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FEATURE NEWS

CENTENNIAL CELEBRATION!
Skykomish Turns
100 Years Old Saturday

June 04, 2009




Skykomish circa 1909. CLICK TO ENLARGE


Skykomish early 1900's. CLICK TO ENLARGE


Skykomish early 1900's. CLICK TO ENLARGE
(SKYKOMISH, WA) -- There’s big doings in the upper Sky Valley this weekend. Starting Friday, the historic Sky Valley town of Skykomish celebrates its 100th birthday.

Transformed from a tiny 1892 mountain railroad way station called Maloney's Siding, a post office was established in 1893 and the town became known then as Skykomish. The town was platted in 1899 and was incorporated on June 5,1909.

But the town’s early start came in 1889 when a railroad magnate, James Hill, decided to extend his railroad to the Pacific Coast from Montana. Until 1890, according to a new book on the history of the upper valley, only Native Americans from the Skykomish tribe populated the area. They had lived in the valley for centuries before white settlers arrived and used the upper valley mainly for hunting and berry picking.

A man named John Stevens (remember that name) was hired on by Hill to be the chief locating engineer for the project, meaning he had to figure out the best route for the railroad to take.

Around Spokane Stevens set out exploring the Cascade mountains to conjure up the best way through the Cascades and on to the coast. All of this effort led to the discovery of the pass that is now known by his name and lies just up the road from the lower Sky Valley -- Stevens Pass, which is also just 17 miles east of present day Skykomish.

THE ROARING 1890’s

By the 1890’s folks were flooding in to the upper valley and Skykomish from across the country and as far away as Europe after Great Northern Railway became the established route along the Skykomish River and news of a rich strike of galena (lead ore) reached the outside world.

Soon there were stores and saloons and other businesses to accommodate the railroad men that flooded into the area. The building of the town’s original store, built by John Maloney (remember the name Maloney’s Siding?) is still there but the original hotel burned down in 1904.

The first scheduled train went through Skykomish on June 18, 1893. The engineer on that first train run through town was named Patrick McEvoy who later settled in Skykomish and in 1897 opened a saloon to cater to the railroad men he came to know over the years. The place was called The Olympia and stands to this day in Skykomish as the Whistling Post Tavern.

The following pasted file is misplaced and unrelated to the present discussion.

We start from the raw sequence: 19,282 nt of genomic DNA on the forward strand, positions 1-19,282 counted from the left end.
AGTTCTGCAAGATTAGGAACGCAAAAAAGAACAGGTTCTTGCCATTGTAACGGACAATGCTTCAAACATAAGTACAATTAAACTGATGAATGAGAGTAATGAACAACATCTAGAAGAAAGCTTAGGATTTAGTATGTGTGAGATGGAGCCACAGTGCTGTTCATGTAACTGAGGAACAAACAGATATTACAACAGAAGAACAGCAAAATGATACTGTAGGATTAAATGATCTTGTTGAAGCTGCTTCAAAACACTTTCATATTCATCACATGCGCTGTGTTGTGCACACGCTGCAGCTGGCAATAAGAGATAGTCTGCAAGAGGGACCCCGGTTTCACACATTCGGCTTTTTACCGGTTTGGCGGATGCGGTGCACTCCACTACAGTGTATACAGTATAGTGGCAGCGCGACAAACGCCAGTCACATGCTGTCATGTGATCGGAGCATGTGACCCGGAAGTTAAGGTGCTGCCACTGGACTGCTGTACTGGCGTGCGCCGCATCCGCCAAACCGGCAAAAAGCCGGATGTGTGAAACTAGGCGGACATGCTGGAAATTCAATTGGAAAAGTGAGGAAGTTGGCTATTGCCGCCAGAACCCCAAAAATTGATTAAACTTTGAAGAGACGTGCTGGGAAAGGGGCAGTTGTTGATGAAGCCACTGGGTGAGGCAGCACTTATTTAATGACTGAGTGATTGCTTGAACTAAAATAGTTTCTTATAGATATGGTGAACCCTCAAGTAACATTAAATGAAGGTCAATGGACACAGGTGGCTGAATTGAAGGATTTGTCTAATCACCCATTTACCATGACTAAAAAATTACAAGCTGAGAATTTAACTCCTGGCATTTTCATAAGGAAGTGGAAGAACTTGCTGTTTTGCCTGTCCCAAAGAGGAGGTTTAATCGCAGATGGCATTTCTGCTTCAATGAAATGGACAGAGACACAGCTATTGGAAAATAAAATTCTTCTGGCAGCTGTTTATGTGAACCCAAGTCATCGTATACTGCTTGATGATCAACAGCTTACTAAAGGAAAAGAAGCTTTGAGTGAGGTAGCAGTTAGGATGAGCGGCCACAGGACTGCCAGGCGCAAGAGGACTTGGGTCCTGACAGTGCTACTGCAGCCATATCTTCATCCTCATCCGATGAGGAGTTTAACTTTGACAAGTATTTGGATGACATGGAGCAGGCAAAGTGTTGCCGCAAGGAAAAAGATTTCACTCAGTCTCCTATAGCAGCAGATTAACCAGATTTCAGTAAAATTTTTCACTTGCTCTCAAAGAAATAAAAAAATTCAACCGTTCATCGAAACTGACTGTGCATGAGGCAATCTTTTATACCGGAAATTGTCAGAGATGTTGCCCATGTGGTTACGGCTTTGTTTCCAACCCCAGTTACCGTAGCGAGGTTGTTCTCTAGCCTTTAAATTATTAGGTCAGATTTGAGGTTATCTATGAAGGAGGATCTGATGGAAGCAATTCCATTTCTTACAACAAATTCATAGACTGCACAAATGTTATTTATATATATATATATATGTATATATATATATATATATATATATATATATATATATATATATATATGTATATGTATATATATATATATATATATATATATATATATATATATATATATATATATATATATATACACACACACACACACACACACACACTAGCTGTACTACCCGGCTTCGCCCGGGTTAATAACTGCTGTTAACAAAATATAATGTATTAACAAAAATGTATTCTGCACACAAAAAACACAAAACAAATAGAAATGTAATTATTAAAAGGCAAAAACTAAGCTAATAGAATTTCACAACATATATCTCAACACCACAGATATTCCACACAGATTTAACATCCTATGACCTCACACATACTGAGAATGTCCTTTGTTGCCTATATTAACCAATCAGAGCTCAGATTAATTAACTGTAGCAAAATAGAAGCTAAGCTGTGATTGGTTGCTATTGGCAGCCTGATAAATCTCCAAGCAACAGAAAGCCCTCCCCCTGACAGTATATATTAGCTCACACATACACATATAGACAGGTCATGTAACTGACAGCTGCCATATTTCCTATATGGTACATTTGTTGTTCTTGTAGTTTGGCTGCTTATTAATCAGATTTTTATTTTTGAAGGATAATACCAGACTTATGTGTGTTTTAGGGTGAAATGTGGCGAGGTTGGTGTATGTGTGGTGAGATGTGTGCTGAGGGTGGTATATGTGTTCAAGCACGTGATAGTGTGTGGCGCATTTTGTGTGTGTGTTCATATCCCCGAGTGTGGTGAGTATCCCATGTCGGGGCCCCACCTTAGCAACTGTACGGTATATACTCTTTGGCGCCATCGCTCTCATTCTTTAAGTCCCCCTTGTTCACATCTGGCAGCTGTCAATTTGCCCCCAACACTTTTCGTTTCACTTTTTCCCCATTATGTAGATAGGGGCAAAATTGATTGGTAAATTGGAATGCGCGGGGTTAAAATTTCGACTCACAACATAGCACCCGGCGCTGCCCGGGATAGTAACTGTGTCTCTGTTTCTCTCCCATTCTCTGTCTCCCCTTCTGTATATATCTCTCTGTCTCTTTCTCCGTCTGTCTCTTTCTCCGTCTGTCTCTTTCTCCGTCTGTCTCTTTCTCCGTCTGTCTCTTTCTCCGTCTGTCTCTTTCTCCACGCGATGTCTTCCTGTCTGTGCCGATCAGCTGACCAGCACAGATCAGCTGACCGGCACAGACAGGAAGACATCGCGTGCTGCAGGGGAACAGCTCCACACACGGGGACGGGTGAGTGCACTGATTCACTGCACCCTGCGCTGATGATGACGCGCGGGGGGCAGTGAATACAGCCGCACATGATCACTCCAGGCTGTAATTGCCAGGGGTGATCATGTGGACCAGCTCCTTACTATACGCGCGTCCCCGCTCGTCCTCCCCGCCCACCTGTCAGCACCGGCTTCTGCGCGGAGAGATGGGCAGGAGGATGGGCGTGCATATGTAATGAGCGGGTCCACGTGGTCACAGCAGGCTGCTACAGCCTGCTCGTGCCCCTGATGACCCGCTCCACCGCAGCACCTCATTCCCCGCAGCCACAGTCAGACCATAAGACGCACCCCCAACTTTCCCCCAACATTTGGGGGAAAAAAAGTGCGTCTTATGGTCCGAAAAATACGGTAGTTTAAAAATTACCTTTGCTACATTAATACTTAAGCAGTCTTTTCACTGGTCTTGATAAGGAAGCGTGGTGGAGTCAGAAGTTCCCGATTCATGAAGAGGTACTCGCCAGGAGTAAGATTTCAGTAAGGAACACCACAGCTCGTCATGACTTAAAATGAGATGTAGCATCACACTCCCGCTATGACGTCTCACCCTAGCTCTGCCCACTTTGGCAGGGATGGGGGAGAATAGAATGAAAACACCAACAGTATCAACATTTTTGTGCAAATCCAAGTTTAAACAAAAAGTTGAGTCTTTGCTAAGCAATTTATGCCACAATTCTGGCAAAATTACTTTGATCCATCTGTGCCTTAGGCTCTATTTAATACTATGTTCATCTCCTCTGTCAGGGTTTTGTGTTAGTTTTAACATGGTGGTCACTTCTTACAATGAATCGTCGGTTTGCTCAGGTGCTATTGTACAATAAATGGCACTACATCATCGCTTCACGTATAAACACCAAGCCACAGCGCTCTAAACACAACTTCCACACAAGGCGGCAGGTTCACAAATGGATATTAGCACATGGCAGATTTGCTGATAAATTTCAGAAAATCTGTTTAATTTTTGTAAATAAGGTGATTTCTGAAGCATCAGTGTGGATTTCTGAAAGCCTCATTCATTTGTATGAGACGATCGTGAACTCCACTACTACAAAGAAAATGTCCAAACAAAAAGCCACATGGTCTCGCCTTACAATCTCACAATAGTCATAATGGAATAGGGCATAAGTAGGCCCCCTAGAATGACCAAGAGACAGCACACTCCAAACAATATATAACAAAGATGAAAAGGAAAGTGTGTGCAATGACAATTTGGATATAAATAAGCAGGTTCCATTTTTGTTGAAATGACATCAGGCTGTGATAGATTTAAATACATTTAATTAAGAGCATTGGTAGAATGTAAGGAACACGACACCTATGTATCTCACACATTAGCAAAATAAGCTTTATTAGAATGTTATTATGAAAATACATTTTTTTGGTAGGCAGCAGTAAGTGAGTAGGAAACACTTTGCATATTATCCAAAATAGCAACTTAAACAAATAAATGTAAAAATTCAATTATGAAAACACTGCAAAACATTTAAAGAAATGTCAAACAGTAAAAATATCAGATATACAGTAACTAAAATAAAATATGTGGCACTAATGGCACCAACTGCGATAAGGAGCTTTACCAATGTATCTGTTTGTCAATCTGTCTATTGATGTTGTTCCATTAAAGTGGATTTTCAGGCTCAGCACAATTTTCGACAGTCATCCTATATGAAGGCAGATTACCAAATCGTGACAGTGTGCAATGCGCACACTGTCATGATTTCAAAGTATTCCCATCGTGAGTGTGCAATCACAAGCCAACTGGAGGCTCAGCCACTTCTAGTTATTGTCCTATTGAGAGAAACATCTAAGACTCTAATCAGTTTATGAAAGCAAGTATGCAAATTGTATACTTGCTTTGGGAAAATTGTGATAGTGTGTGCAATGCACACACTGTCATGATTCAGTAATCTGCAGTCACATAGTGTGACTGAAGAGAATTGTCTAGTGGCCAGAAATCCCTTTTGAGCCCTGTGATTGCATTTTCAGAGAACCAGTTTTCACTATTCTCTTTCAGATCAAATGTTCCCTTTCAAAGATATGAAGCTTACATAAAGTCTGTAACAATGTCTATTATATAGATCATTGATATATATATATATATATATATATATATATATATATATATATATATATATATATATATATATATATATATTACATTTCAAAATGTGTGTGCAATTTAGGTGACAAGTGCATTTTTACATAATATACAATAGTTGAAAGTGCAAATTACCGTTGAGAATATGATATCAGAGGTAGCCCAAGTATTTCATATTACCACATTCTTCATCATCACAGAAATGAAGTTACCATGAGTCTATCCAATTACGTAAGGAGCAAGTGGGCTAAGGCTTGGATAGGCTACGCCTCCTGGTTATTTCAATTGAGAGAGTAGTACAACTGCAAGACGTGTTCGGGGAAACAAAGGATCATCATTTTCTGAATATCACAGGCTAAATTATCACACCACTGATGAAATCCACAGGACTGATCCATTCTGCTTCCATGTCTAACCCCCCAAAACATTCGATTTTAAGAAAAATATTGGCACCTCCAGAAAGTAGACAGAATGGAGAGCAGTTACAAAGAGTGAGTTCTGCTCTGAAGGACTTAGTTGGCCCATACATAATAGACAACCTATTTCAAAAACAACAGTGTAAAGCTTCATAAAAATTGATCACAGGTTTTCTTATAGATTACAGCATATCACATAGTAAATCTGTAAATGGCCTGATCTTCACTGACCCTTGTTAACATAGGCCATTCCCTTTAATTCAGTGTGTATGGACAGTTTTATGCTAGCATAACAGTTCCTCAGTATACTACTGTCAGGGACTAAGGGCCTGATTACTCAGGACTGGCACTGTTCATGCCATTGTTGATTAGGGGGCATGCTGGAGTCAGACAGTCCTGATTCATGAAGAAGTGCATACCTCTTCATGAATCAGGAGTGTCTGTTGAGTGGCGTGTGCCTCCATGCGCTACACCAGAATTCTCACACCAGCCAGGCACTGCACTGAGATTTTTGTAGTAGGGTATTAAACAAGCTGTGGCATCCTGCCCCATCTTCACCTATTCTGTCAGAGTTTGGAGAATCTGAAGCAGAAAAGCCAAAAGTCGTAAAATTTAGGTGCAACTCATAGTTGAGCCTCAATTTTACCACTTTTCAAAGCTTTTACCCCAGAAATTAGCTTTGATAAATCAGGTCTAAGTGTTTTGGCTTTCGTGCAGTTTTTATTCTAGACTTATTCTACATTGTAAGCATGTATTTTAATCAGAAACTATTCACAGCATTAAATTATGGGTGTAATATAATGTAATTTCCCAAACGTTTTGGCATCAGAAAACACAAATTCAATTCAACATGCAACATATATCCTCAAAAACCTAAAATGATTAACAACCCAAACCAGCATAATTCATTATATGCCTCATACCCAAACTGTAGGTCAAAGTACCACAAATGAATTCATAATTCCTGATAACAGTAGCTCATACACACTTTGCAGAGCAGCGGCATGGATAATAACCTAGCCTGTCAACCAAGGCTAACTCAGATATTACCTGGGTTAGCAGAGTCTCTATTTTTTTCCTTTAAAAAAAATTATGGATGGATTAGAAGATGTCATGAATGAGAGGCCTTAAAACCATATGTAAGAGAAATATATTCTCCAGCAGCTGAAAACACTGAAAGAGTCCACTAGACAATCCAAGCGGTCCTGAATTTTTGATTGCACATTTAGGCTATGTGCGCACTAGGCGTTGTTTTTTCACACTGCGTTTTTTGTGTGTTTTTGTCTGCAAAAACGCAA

Today’s Skykomish Hotel and Restaurant was built in 1905 by D.J. Manning. Back then the restaurants and card rooms were open twenty-four hours a day to accommodate those hard workin’ and hard playin’ railroad men.

There were also ladies of the evening available for companionship at the hotel and rumor has it the old Skykomish Hotel & Restaurant at 5th and South Railroad Avenue is home to a ghost known as "The Blue Lady."

The top floor of the hotel used to be a speakeasy where there was gambling and prostitution and the Blue Lady is thought to be a working gal killed by an angry boyfriend when he caught her engaging in the world’s oldest profession.

THE SLOW FADE OF THE RAILROAD

By the mid 1950’s, after the last electric train left Skykomish, the beginning of the end of the glory days of railroading set in and so the glory days of Skykomish slowly began fading into those gorgeous Cascade mountain sunsets.

But today Skykomish remains a proud, vibrant community visited more by tourists than train engines and the town itself remains a living reminder of one of the great transportation sagas of American history.

Readers interested in learning more about the colorful history of Skykomish and the upper Sky Valley can find more details in a new book out by a one time Skykomish resident that features a history of the upper Sky River valley.

Presented by The Skykomish Historical Society, the book “Upper Skykomish Valley," by Warren Carlson is a 128-page soft cover presentation released recently that features a history of the upper valley area from 1890 to present day. It is available at the Historical Society in Skykomish for around $20. The book includes more than 200 images, many of them never before published.

Skykomish Centennial Events – Vintage dress circa 1910 is encouraged

Friday June 5th:

1:00 Opening Ceremony at the Skykomish School
Everyone is invited. Immediately following there will be cake and coffee at the Community Center and wine and cheese at the museum, where Sky postmistress Sharon will hand cancel the once and only June 5th Skykomish Centennial Pictorial Postmark. Live music in town thereafter.

Saturday June 6th:

7:30 to 10:30 breakfast at the Masonic hall.

10:00 Open Air Market on Railroad Avenue. Antique booths, book sales, music, displays in Maloney’s Store. Museum open. Street music.

1:00 Dunk tank & Fire station displays open

12:00 Parade through the Town (Everything else stops for the Parade!)

1:00 Barbecue and other food vendors open. Kids games begin the school yard.

Events and music continue all afternoon

4:30: Scarecrow contest and egg toss at the Community Garden area.

5:30 Community social & dinner with musical entertainment at Masonic Hall featuring: The Golden Wannabees, Far Shore Four (barbershop), and Vivianna and Phil Williams.

9:00 Dancing at Masonic Hall - Live music at The Whistling Post and Cascadia

Sunday: June 7th:

Music, softball, and kids games at the Ballpark

11:00 on Pick-up softball

11:00 on: Gospel music by Blue Ize Cajun music by Sacalait, Gypsy Jazz by Seattle’s Pearl Django.






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